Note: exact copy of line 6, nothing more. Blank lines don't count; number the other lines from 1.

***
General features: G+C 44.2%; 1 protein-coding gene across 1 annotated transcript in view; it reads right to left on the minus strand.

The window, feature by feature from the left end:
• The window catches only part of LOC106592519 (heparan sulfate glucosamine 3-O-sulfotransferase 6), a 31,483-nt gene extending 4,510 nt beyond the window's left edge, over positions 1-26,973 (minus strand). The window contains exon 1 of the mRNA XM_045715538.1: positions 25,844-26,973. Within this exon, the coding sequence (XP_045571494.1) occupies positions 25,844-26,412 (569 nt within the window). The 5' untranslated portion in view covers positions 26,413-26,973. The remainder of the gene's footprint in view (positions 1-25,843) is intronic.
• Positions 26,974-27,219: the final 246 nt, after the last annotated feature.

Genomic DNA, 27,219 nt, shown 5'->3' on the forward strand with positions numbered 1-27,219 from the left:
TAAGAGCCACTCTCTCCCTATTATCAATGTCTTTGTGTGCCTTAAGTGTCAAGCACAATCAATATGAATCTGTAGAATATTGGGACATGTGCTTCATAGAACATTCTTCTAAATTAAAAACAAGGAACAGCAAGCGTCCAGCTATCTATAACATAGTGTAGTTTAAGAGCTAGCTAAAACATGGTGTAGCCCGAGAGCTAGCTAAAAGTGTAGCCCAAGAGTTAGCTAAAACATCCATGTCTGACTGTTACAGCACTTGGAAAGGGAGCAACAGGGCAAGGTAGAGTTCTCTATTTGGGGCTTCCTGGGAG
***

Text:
TAAGAGCCACTCTCTCCCTATTATCAATGTCTTTGTGTGCCTTAAGTGTCAAGCACAATCAATATGAATCTGTAGAATATTGGGACATGTGCTTCATAGAACATTCTTCTAAATTAAAAACAAGGAACAGCAAGCGTCCAGCTATCTATAACATAGTGTAGTTTAAGAGCTAGCTAAAACATGGTGTAGCCCGAGAGCTAGCTAAAAGTGTAGCCCAAGAGTTAGCTAAAACATCCATGTCTGACTGTTACAGCACTTGGAAAGGGAGCAACAGGGCAAGGTAGAGTTCTCTATTTGGGGCTTCCTGGGAG